Doing the Work | Cutting + Pruning

What looks "good" might need to go.


I think it’s interesting that when the New Year comes around, we’re in the beginning of winter.  We celebrate the newness of another calendar year and another round of resolutions, but the natural world around us doesn’t necessarily look new.  I know that in Southern California, our “winter” is really comical compared with most of the country; however, winter is winter and can have the same implications whether you live in San Diego or Chicago.

 

For my husband and I, winter means cutting back our rose bushes.  For most of the year, our rose bushes are full of bright blooms and color our yard with reds and yellows and pinks.  When January comes around, they’re actually still in bloom.  And we actually have to cut back shoots and branches that are still alive.  That is how we keep them healthy. 

There’s a certain type of shoot that is particularly dangerous:  a “sucker cane.”  This is a kind of cane that looks healthy but is actually draining the life out of the rose bush:

 

“Sucker canes will, if left to grow, suck the majority of nutrients necessary for good growth and performance … weakening the upper part of the bush – many times to the point that the upper portion dies. This is why removing rose suckers as they sprout is important. Sucker canes will usually take on a totally different growth habit from the rest of the rose bush. They will grow tall and a bit wild, much like an untrained climbing rose.”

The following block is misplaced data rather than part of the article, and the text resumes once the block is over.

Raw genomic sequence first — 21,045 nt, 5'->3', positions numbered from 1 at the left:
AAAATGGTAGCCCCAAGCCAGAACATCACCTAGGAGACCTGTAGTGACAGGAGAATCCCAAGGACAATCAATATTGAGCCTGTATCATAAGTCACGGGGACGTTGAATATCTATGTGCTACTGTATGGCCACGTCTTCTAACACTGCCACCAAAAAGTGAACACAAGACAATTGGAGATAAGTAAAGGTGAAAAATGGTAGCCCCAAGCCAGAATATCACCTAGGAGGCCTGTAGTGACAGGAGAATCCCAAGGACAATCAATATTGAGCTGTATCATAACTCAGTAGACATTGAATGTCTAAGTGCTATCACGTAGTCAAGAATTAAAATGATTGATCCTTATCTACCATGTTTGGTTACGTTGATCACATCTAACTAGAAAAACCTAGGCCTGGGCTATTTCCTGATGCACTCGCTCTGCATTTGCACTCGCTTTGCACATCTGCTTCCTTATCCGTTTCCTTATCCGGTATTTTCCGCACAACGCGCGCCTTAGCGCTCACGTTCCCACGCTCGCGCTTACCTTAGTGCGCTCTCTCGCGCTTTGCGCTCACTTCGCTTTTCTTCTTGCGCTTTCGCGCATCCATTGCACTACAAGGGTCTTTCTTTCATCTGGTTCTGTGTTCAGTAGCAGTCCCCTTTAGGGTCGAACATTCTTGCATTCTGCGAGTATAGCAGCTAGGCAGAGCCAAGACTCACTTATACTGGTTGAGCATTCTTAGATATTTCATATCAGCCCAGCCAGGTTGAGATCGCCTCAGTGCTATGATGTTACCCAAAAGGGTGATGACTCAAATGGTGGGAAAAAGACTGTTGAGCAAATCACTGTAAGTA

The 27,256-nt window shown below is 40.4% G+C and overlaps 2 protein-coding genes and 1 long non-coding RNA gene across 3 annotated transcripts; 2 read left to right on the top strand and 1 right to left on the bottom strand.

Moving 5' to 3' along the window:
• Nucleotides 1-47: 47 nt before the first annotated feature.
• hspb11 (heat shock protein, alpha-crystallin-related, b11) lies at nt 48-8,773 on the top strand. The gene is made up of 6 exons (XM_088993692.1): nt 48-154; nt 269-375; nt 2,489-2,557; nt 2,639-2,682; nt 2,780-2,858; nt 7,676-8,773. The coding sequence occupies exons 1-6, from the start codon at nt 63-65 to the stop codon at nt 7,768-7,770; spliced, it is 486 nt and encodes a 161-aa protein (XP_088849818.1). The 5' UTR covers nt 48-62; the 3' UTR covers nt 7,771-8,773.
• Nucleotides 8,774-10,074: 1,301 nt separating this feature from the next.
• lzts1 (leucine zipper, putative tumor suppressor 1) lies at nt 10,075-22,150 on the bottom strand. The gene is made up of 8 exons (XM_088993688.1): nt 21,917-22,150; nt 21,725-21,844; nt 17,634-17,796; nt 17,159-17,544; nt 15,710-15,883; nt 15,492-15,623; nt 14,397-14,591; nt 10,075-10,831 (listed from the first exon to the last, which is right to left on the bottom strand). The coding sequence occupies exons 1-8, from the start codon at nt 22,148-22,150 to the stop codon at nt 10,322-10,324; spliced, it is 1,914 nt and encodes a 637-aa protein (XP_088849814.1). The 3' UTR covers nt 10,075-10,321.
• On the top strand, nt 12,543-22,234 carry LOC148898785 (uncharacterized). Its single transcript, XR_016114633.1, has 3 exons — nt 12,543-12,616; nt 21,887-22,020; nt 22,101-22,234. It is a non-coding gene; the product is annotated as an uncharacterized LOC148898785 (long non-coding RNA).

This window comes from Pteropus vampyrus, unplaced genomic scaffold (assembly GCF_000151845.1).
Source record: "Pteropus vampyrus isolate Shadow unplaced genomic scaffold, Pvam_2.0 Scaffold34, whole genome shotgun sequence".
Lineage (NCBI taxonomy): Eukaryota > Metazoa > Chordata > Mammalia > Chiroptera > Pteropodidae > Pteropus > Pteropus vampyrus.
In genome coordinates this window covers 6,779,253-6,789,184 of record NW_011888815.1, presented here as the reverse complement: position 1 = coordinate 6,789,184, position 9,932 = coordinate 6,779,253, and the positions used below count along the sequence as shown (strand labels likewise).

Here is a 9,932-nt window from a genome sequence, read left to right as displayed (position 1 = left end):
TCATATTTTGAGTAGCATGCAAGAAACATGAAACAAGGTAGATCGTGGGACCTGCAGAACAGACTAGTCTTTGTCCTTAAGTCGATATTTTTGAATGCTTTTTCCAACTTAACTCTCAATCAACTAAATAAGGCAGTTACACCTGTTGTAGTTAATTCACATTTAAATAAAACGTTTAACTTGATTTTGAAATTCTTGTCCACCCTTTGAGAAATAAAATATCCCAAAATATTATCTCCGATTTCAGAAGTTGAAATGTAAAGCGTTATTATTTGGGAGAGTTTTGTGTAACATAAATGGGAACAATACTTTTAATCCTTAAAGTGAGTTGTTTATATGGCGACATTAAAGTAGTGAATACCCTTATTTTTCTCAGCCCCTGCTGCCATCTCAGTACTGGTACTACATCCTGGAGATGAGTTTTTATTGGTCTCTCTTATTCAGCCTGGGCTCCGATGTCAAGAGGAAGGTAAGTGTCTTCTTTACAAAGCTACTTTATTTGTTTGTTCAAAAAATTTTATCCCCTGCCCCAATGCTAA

from Gardening Know How

 

In the next few months as we consider what it means to “do the work” in our lives and relationships, I plan to connect this theme from what I’ve learned through nature.  I think pruning and cutting the “sucker canes” in our own lives is a large part of doing the work.

 

What in life is draining nutrients and growth from your inner life (i.e. your soul)?

 

What might look healthy and thriving, but is actually taking on a “different growth habit” from the rest of your life?

 

What is threatening to suck the life out of the things you value most in life?

 

And what would it take to cut and prune those parts of your life?

 

 

Doing the work is painful and can mean loss and letting go, and you don’t have to go it alone.

 

With you and for you,

Alair

Photo from Gardeningknowhow.com

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"This handout provides caregivers guidance about how to address fears and feelings of prior losses that are coming up during COVID-19. This fact sheet offers information on loss and trauma reminders, coping with separation, and the mind body connection."

 

Alair Olson, M.A.

 Licensed Marriage & Family Therapist

(LMFT#86504)

 

South Mission Valley | San Diego, CA  

858.634.0302 | therapy@alairolson.com